I’ve always dreamed of traveling out West, but as a busy Tennessean I never seem to find the time or money to hop a cross-country flight. So when I sat down recently with an issue of Sunset magazine–a how-to guide to the best things about living in the West–I felt like I got to take a little trip without ever leaving home.
From dazzling desert destinations to majestic mountain retreats to tranquil ocean escapes, the magazine traverses the Western landscape, visiting legendary locations like the Yosemite Valley and Big Sur while also exposing you to the hidden treasures along the way. You’ll vicariously take sunset hikes, soak in natural springs and sit at the table of a Western kitchen, sampling the organic ingredients and eclectic tastes that make cooking in this region so distinctive. You’ll visit gardens and homes, both of which tend to rely on natural elements and green practices to function and enhance the beauty of their surroundings.
Westerners have a way of communing with nature that people living in other parts of the country could and should take lessons from–as you’ll discover from the trove of first-person stories and snapshots. The more you listen their perspective, the more you’ll long to join their quest for a healthy, balanced lifestyle. I took one look at the March 2010 cover, which showcased a rust red tree house overlooking lush vegetation and the sunset along the rocky coast, and nearly ripped open the magazine to read the “10 Amazing Getaways” feature inside. It did not disappoint! (Did you know it was possible to sleep like royalty in a tree house, igloo and a cave?) Here’s a peek at a few of my other favorite features inside:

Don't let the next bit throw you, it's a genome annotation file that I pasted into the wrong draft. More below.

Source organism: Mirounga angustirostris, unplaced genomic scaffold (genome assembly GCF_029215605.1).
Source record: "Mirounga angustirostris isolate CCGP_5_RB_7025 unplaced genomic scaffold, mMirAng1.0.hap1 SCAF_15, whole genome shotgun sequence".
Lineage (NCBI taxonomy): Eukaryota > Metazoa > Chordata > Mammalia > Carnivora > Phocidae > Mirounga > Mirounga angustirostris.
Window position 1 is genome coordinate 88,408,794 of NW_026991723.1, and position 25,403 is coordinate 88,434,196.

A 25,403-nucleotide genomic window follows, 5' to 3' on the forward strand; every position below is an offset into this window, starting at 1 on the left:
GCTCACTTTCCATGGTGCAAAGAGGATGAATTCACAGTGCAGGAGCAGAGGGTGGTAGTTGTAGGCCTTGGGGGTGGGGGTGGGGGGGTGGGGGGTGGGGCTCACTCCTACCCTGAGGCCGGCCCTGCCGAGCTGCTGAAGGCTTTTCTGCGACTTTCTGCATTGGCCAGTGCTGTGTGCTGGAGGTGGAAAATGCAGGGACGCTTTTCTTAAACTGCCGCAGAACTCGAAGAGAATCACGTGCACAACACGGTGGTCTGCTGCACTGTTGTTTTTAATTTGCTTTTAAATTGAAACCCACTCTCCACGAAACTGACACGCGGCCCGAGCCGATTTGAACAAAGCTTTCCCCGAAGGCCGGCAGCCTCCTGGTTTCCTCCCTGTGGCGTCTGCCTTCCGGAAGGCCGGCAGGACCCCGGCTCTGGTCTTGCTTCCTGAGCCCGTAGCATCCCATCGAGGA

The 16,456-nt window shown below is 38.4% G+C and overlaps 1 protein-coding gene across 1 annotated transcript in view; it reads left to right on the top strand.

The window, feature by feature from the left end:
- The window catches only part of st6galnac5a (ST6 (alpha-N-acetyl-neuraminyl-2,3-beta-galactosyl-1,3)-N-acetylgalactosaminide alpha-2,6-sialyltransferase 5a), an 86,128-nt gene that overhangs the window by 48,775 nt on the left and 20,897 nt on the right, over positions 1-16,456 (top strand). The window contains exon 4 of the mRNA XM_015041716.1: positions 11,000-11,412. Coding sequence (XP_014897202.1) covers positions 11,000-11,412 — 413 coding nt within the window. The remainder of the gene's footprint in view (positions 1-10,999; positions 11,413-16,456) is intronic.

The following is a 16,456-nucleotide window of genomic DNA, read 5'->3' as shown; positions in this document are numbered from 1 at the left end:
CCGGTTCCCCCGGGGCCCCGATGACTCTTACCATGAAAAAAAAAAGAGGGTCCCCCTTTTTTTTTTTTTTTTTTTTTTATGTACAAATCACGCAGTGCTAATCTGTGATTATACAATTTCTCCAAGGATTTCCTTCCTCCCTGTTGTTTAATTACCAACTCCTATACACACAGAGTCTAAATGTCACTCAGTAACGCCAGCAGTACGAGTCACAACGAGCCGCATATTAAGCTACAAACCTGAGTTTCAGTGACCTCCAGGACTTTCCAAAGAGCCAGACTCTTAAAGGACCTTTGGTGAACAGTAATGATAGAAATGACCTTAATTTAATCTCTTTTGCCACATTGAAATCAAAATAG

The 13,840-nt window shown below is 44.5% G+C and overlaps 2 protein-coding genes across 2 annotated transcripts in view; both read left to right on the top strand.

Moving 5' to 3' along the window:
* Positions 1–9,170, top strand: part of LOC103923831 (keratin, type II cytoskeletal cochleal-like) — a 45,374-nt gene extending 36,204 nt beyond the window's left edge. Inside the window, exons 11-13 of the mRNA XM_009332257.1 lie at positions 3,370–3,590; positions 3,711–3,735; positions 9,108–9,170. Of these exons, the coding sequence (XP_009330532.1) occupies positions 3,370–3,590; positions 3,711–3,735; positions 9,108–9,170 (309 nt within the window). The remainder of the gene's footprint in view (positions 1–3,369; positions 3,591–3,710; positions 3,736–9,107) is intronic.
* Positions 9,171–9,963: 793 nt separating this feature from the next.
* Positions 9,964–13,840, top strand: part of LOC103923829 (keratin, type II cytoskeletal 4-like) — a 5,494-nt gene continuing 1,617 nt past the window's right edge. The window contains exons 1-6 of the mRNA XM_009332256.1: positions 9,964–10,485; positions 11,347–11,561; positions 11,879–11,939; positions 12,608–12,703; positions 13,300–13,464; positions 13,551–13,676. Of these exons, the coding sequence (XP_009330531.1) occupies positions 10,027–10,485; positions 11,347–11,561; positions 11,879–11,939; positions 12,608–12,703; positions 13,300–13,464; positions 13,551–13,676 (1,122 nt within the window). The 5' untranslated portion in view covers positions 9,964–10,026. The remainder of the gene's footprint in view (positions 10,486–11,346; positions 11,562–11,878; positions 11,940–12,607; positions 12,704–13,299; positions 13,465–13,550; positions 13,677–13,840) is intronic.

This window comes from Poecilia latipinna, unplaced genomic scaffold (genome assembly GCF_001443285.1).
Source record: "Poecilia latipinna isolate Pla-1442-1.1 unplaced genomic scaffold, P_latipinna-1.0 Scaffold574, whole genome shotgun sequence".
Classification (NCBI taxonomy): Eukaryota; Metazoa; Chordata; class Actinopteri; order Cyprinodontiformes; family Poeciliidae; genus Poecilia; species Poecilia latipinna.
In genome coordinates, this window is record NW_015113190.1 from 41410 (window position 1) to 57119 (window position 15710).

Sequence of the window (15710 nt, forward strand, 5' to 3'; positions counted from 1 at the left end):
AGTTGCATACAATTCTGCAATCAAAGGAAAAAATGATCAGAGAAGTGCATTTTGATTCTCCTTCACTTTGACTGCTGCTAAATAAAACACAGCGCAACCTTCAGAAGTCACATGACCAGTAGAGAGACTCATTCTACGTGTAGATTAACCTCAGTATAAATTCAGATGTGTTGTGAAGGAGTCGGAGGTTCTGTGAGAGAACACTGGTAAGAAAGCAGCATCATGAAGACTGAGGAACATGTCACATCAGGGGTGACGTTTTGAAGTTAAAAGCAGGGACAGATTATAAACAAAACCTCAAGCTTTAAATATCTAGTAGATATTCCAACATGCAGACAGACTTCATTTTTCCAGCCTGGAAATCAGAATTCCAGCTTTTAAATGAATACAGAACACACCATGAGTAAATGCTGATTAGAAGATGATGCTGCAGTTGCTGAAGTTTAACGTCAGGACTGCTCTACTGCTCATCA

â¢ The West at Its Best: A quick guide to the latest and greatest in regional cooking, planting, travel, trends, art and culture
â¢ Northern California Weekend: Day trips you don’t want to miss–and how to make the most of your visit to these quaint coastal towns
â¢ Bargain Escape: Shoestring tips for planning dream trips to ski, mountain and beach resorts
Sunset magazine has been through many incarnations since it launched in 1898. It began as a promotional magazine designed by the Southern Pacific Transportation Company to combat negative “Wild West” stereotypes that discouraged tourism. But today, it no longer has to beg would-be explorers to visit; it beckons.